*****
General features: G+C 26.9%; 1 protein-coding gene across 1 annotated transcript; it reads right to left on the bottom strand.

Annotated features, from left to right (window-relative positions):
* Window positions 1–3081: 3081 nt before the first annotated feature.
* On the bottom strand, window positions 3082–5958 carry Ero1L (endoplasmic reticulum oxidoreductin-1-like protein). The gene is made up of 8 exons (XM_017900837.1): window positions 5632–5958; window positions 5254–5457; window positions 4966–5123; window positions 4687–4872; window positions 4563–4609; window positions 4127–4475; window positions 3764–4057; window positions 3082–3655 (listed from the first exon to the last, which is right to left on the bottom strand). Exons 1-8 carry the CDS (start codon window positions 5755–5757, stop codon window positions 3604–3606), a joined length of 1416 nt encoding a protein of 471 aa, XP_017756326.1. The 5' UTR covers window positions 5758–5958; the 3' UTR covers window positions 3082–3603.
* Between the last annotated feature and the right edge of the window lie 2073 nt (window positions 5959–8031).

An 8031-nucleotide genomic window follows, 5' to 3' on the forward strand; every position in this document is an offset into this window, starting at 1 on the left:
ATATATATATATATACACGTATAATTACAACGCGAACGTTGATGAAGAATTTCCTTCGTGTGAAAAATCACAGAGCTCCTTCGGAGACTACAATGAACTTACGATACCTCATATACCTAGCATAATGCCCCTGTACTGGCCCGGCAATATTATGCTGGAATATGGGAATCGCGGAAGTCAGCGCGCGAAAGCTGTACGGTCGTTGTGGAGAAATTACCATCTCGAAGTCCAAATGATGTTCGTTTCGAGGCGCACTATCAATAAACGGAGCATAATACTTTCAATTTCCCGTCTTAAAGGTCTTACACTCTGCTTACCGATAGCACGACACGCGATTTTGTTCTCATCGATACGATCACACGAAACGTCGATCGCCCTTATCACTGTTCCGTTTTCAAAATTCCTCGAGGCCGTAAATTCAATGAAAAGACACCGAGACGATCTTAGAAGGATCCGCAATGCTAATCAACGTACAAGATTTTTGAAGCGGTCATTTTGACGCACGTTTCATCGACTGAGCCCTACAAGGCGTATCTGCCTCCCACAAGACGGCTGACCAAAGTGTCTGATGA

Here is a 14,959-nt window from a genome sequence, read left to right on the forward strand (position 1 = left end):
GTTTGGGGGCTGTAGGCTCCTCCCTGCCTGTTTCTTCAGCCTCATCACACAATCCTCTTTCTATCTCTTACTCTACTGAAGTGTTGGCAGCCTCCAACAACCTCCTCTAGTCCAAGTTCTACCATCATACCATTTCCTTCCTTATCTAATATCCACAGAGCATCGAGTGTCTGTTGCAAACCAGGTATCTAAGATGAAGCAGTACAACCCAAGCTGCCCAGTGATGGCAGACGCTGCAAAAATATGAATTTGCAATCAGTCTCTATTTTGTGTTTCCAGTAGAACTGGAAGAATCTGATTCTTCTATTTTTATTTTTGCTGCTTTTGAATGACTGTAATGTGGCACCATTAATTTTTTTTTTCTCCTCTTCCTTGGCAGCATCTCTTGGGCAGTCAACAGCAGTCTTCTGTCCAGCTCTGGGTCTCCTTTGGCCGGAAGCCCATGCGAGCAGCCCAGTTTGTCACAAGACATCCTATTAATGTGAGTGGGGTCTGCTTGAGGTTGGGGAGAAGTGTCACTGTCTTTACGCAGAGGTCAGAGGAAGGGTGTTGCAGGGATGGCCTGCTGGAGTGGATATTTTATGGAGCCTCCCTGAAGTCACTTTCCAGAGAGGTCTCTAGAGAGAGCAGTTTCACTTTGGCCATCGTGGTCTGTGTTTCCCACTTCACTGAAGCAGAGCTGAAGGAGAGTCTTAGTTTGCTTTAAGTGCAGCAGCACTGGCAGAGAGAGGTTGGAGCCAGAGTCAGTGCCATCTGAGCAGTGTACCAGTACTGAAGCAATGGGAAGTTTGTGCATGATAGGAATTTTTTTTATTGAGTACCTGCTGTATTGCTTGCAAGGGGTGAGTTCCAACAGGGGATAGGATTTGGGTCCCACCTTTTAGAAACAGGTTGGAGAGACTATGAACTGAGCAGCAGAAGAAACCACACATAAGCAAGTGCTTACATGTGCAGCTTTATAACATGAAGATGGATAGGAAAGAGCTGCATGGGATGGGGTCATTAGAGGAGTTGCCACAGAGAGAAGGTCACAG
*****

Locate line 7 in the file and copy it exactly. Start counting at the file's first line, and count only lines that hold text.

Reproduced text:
ATATATATATATATACACGTATAATTACAACGCGAACGTTGATGAAGAATTTCCTTCGTGTGAAAAATCACAGAGCTCCTTCGGAGACTACAATGAACTTACGATACCTCATATACCTAGCATAATGCCCCTGTACTGGCCCGGCAATATTATGCTGGAATATGGGAATCGCGGAAGTCAGCGCGCGAAAGCTGTACGGTCGTTGTGGAGAAATTACCATCTCGAAGTCCAAATGATGTTCGTTTCGAGGCGCACTATCAATAAACGGAGCATAATACTTTCAATTTCCCGTCTTAAAGGTCTTACACTCTGCTTACCGATAGCACGACACGCGATTTTGTTCTCATCGATACGATCACACGAAACGTCGATCGCCCTTATCACTGTTCCGTTTTCAAAATTCCTCGAGGCCGTAAATTCAATGAAAAGACACCGAGACGATCTTAGAAGGATCCGCAATGCTAATCAACGTACAAGATTTTTGAAGCGGTCATTTTGACGCACGTTTCATCGACTGAGCCCTACAAGGCGTATCTGCCTCCCACAAGACGGCTGACCAAAGTGTCTGATGA